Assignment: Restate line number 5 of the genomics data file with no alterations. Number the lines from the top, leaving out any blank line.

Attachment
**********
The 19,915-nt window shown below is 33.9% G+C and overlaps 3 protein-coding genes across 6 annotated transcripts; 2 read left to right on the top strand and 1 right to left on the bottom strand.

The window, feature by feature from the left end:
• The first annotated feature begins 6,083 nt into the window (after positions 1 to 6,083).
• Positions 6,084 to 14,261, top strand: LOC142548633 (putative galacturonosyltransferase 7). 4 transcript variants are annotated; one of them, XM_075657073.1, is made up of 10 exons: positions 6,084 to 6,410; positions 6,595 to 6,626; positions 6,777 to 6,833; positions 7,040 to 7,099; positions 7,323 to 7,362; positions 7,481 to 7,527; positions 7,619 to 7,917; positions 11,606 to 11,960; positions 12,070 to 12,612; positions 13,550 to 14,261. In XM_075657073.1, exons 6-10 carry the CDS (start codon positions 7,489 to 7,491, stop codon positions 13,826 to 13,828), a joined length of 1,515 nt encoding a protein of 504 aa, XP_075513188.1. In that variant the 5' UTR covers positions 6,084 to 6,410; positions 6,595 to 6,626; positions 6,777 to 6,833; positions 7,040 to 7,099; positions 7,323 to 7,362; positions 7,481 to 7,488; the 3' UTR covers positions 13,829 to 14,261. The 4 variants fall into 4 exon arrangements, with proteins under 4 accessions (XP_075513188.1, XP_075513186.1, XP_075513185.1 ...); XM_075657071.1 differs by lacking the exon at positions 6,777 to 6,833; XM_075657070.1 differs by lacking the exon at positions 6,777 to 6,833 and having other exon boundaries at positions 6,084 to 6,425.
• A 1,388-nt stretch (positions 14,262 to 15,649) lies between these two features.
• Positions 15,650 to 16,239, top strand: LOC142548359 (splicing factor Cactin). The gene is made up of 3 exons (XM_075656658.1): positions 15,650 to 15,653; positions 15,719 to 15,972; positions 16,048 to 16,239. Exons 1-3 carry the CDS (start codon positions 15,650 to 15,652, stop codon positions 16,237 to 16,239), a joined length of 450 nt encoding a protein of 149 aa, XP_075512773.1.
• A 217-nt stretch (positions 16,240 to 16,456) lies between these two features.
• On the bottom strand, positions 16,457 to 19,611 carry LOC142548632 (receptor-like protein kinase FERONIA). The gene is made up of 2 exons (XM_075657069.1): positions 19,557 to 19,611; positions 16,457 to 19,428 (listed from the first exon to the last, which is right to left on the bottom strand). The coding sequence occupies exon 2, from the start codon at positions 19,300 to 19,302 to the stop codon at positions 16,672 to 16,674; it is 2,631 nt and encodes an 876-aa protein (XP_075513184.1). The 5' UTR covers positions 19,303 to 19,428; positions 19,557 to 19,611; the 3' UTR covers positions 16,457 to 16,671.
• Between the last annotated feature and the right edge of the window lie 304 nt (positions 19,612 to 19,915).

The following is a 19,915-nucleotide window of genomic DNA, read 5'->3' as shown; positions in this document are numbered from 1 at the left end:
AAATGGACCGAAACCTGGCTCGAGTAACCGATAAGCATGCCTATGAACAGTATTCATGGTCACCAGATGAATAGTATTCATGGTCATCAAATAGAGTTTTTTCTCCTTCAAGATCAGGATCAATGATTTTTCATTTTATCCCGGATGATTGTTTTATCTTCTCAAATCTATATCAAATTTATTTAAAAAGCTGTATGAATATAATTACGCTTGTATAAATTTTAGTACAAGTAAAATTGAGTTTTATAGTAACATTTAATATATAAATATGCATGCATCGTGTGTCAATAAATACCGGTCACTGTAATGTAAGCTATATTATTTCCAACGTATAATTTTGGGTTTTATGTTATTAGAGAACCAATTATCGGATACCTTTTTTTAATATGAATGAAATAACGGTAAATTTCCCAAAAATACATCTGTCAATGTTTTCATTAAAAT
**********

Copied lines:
• A 1,388-nt stretch (positions 14,262 to 15,649) lies between these two features.